While reviewing the presentation from a U.S. company raising a Series B or C financing, I quickly jumped into the team description and spotted a mistake in the academic credentials of one member of the executive team – it stated that the team member acquired a J.D. (or law degree) from the very same college I attended. I identified this error since my alma mater, the last time I checked, does not grant law degrees, just B.A.’s (with some smaller population of M.A. degrees).
In earlier blogs, I do state that the average investor looks for mistakes. If the startup is looking for any funding, the startup team must review its materials no different from a company filing an S-1 registration. Any mistake, however small, in an S-1 registration could represent expensive, potential shareholder lawsuits. Why? Any potential shareholder would conclude that the company misrepresents its critical information to attract funding. And, in the startup environment, the same sensibility arises from a potential investor.
I don’t see that any different from the level of detail should apply to even startup companies seeking capital.
What would be my initial concern? First, that the name of the team member was simply a “name,” inserted into the team package, who is not truly managing the day to day operations of the company. That individual never bothered to check his background C.V. in this investment package. And, if that is true, what about the other team members? And there is the possibility that the team member is not even aware of the insertion of his name within the investment package.
Another way to look at this mindset comes from a friend, who did considerable due diligence on early-stage investments in Moscow and his comments to me on his experience there. He related to me that whenever a person visits his Moscow office for an interview for a potential investment, he can claim that he works at a company that may or may not exist, or has a position in a company that may or may not exist, and provides a name that may or may not exist. Again, as I have related before, fundraising is all about credibility.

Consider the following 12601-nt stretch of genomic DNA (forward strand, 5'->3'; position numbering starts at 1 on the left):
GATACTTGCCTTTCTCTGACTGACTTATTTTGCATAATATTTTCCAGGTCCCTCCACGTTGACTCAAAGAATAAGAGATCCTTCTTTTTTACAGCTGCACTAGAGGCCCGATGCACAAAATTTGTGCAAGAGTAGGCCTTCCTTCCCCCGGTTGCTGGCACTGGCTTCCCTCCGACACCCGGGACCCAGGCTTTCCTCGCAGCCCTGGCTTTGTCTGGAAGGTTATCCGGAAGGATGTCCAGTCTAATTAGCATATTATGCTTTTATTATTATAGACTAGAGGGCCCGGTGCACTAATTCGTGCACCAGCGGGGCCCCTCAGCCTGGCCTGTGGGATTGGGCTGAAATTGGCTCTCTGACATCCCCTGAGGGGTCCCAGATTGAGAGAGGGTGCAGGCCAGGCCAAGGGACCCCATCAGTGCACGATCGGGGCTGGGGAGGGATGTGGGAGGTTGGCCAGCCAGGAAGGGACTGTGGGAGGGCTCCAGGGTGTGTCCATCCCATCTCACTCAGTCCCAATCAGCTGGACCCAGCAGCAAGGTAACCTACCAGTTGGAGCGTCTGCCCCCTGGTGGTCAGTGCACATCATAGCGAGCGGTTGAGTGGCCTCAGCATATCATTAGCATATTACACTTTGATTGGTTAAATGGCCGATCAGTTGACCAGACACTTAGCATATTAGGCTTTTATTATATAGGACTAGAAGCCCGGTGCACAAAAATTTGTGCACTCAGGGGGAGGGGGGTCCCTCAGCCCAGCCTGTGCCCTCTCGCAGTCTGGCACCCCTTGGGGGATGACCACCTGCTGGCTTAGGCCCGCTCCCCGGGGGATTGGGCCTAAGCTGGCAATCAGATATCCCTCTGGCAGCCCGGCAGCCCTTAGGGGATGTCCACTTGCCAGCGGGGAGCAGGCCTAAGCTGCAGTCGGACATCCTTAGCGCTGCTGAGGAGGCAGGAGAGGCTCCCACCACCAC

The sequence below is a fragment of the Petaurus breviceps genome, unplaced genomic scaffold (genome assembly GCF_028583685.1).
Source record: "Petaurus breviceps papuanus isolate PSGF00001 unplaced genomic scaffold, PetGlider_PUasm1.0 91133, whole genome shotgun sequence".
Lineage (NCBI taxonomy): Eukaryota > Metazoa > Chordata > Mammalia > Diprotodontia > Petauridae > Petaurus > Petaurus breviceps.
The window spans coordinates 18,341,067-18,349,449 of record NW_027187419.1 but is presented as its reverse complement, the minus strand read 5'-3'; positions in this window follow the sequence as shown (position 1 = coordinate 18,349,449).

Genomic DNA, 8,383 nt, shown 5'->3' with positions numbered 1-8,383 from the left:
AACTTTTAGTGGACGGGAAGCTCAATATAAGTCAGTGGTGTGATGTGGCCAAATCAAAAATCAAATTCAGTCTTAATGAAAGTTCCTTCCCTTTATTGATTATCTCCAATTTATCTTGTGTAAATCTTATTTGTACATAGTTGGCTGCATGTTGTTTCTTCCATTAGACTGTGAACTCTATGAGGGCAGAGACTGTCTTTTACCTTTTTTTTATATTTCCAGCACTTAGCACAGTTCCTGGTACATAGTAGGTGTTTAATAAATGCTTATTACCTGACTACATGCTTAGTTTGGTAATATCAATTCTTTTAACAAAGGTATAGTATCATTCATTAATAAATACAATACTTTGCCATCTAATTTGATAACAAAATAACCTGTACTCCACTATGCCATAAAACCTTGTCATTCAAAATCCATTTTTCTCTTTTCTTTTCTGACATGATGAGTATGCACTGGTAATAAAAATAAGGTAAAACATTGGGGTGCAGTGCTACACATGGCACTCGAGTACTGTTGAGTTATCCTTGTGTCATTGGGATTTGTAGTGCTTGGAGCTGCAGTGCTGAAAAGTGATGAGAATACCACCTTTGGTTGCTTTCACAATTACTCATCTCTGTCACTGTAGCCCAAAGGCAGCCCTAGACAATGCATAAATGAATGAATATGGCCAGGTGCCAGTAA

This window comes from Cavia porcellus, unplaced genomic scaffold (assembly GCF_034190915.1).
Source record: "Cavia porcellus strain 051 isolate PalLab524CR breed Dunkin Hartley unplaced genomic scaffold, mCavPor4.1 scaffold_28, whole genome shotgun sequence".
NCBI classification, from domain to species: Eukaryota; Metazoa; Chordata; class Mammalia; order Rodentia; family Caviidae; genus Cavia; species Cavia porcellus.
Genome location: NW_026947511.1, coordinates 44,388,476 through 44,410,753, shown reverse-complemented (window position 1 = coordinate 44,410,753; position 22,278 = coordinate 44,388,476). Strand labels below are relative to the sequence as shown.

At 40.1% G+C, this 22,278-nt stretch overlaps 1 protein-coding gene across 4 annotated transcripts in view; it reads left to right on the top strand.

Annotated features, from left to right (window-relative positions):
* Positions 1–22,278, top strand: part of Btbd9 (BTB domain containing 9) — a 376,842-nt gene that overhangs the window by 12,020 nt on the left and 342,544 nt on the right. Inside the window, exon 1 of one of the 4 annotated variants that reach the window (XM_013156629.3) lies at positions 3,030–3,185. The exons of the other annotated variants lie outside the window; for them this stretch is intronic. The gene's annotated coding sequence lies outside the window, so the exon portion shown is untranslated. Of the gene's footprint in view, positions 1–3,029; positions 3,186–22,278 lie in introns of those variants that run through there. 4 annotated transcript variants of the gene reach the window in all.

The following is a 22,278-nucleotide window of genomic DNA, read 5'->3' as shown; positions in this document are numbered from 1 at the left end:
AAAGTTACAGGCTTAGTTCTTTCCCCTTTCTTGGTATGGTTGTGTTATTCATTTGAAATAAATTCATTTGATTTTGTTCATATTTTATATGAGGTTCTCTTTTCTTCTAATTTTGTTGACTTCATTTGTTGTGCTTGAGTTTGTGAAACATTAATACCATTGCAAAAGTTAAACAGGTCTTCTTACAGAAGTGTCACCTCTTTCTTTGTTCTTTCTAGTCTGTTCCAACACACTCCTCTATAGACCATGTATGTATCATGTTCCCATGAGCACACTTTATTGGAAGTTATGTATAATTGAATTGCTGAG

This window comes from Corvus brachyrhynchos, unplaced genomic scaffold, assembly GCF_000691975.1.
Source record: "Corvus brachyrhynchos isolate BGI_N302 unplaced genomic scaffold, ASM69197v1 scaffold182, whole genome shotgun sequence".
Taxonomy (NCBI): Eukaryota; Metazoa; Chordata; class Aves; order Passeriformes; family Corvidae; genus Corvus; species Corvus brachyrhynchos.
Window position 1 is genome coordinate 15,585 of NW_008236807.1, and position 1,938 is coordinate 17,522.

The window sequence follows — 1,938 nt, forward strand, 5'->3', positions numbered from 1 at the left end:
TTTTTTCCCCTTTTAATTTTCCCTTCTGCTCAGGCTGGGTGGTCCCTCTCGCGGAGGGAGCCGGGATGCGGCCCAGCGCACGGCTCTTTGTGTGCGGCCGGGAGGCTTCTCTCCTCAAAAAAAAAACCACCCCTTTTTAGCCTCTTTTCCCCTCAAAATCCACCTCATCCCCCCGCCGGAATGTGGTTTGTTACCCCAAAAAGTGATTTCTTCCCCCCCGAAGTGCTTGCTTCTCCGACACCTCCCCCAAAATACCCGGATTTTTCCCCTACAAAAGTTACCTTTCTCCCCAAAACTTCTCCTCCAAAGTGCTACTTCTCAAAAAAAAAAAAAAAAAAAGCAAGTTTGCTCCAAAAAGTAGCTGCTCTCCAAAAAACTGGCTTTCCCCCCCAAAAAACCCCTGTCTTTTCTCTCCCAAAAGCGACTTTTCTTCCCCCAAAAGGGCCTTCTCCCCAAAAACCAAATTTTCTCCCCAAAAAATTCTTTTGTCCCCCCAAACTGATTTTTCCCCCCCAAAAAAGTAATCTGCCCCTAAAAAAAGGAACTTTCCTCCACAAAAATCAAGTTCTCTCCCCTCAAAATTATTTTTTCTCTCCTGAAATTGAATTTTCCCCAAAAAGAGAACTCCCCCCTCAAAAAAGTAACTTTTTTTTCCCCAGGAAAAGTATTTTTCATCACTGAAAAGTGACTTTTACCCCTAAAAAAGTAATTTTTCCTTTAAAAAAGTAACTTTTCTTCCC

The banker who invited me remarked that the error was corrected, but how will I forget a presentation that includes a “pink elephant”?
Another mistake or misrepresentation originated from an Indian e-commerce company seeking an expansion round of capital. One slide contained the logos of several well-known U.S. companies like Fedex, claiming a list of clients. During the conference call with the CEO, I asked whether Fedex and other brand name companies were actual clients. (I became suspicious since its revenues did not reflect that customer base.) The CEO admitted that they were not clients. I demanded that he remove those logos.
And I recalled my legal work with S-1 registrations on my responsibility to make sure that the information contained in the S-1 was true and correct. My concern is the possible legal headache of shareholder lawsuits originating from any kind of misrepresentation. In this case of this e-commerce company, any sophisticated investor can identify these errata. And then he/she would pass on the deal.
Whether the startup company is seeking $500k or $5 million. The accuracy and veracity of the presentation materials do matter. I have encountered companies facing frustrating months of reaching out to investors without looking into their own presentations. One Silicon Valley company reached to over 80 VC firms with faulty materials in its analysis of market shares and growth potentials. I asked the founder, did anyone reply? He said “no”. Now he wasted considerable time and resources that would have been better off by vetting the accuracy of the presentation materials. He returned to work again for Apple.